The Southeast Narrow Gauge and Short Line Museum has continued to advance; they bought a couple of D&RGW gondolas to obtain the trucks etc to go under their Lawndale and other freight cars. They have also added some standard gauge cabooses and a dining car. And best of all; most of the equipment is under a shelter.
Ted Miles, WW&F Member, narrow gauge fan 

15
Other Narrow Gauge / Another bell story
« on: August 23, 2020, 12:03:17 PM »
As we know from my previous post, I like railroad bells. I was reading the blog of the Sumpter Valley Railroad which brought a pair of Sumpter valley locomotives down from the White Pass & Yukon Route.  Both of the locomotives were missing their bells.

Turn back to the 1980s, a family in Skagway needed a dinner bell, and got one off the dead line of the White Pass. Years later, they and the bell traveled down to Idaho and eventually heard about the Sumpter Valley Railroad Restoration and the missing bells.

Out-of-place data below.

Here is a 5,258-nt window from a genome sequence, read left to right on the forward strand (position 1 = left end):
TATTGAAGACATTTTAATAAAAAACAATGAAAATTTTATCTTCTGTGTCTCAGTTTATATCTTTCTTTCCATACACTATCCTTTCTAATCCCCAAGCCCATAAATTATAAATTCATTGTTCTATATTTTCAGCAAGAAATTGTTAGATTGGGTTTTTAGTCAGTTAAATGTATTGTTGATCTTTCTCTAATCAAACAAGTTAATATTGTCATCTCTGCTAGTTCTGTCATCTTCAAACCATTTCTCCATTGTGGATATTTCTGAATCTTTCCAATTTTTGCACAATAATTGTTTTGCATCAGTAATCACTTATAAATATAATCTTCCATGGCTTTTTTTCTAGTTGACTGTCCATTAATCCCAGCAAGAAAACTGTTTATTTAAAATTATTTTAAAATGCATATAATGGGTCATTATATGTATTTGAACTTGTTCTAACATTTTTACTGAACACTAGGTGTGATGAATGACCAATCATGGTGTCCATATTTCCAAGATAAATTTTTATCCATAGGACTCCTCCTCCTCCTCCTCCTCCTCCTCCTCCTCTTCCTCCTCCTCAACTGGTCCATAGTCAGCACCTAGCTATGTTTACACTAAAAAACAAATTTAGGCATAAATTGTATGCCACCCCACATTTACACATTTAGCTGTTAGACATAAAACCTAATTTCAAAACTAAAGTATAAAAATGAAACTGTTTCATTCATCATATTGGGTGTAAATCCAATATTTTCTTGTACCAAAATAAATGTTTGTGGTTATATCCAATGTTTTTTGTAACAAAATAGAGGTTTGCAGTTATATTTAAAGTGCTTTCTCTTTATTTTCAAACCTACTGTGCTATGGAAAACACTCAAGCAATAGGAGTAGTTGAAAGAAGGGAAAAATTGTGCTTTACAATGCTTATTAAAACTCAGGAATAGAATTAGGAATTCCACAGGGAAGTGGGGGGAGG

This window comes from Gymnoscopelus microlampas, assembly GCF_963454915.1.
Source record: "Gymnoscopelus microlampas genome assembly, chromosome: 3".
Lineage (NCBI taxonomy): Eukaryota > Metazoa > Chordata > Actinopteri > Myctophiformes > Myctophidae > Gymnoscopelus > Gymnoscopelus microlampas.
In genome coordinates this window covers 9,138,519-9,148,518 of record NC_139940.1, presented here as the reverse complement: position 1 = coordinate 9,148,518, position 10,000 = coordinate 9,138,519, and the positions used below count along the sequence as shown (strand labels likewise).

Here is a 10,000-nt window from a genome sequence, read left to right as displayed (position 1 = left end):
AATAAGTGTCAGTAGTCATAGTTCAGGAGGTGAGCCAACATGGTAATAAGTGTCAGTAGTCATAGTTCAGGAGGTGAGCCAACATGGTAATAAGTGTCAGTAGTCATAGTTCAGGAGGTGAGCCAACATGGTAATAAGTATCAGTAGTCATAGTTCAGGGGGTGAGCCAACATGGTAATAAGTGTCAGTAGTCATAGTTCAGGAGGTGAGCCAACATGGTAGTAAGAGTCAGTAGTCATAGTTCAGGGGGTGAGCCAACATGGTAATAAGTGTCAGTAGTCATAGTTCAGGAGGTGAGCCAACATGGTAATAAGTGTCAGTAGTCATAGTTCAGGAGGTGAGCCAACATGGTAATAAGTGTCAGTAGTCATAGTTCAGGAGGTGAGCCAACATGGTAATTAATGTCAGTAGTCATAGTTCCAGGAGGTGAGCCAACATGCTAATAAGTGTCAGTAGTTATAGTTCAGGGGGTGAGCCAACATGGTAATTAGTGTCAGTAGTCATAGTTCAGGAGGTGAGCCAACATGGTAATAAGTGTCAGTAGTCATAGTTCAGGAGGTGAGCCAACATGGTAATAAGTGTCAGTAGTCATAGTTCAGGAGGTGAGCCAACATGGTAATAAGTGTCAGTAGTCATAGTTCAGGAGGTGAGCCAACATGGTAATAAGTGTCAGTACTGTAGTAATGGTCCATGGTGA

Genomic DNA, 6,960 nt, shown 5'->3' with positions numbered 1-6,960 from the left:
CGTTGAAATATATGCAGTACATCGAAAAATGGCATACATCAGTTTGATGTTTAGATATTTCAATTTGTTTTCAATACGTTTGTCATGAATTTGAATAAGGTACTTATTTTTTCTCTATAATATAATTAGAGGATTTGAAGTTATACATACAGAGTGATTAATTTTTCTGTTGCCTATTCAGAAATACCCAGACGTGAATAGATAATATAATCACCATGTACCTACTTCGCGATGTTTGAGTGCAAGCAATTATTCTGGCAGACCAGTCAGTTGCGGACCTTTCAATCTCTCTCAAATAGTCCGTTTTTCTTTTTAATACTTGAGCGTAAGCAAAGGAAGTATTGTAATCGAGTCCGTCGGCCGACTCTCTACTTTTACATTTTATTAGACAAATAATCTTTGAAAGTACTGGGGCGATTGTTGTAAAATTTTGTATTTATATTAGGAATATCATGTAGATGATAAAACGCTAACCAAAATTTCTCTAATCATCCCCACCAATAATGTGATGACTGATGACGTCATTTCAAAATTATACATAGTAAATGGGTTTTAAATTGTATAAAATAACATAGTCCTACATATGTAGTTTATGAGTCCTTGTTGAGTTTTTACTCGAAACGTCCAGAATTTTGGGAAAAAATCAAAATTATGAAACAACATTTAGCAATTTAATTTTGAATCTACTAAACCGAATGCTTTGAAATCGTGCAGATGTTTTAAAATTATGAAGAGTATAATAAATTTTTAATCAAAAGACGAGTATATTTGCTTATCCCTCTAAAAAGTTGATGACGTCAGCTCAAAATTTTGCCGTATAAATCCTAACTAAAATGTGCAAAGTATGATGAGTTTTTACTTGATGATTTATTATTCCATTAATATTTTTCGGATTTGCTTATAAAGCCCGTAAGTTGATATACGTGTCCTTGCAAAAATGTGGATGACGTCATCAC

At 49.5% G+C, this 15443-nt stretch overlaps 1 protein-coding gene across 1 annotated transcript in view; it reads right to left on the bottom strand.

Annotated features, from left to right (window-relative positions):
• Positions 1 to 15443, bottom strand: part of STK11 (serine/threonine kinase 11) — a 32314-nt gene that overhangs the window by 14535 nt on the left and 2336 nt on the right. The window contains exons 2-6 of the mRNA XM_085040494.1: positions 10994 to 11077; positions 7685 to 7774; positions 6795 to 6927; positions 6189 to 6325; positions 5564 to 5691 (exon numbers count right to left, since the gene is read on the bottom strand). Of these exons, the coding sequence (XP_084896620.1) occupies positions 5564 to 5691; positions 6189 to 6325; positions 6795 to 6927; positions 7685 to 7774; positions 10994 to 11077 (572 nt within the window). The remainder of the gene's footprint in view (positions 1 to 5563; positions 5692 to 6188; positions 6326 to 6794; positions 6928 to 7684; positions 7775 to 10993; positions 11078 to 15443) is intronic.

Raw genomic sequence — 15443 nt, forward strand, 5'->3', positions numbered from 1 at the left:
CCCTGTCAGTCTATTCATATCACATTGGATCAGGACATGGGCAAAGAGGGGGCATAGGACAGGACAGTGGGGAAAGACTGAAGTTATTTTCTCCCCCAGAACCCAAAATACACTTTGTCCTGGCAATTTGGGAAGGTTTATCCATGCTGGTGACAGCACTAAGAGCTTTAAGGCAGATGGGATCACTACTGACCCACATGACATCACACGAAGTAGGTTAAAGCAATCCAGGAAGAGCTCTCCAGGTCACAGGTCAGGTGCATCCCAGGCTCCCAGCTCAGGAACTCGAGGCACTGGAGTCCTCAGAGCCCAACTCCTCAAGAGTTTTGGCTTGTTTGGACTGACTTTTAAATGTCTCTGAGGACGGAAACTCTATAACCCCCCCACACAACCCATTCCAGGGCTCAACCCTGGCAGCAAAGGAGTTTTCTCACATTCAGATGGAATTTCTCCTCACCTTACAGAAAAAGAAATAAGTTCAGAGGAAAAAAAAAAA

An offer of the bell was made; and it took about 30 seconds for the museum to say yes. So you ask, how do you tell which locomotive the bell came from? The bell in Idaho is complete with its bell frame, while the #20 still has be base of the frame bolted to the top of the boiler. Thus, it is the 19's bell and in addition, the bolt holes lined up nicely.

Mostly brass parts are taken off derelict locos to be melted down; but not always. Sometimes these artifacts do return to the proper homes. If anyone is out in eastern Oregon, the Sumpter Valley is a fine narrow gauge operation and they are doing some excellent restorations. 

Ted Miles WW&F Life Member